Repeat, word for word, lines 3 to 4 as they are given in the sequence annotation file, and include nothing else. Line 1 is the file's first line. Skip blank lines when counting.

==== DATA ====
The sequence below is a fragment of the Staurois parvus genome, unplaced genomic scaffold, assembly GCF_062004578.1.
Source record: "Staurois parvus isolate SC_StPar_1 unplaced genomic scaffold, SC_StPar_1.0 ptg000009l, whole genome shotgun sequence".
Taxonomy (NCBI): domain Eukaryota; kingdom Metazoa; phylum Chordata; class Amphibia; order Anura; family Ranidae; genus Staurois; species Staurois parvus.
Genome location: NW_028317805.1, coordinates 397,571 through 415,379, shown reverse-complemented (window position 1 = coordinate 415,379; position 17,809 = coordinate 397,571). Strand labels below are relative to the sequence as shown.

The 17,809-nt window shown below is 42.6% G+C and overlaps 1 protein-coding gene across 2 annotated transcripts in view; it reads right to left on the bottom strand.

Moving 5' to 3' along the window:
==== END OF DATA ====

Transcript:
Taxonomy (NCBI): domain Eukaryota; kingdom Metazoa; phylum Chordata; class Amphibia; order Anura; family Ranidae; genus Staurois; species Staurois parvus.
Genome location: NW_028317805.1, coordinates 397,571 through 415,379, shown reverse-complemented (window position 1 = coordinate 415,379; position 17,809 = coordinate 397,571). Strand labels below are relative to the sequence as shown.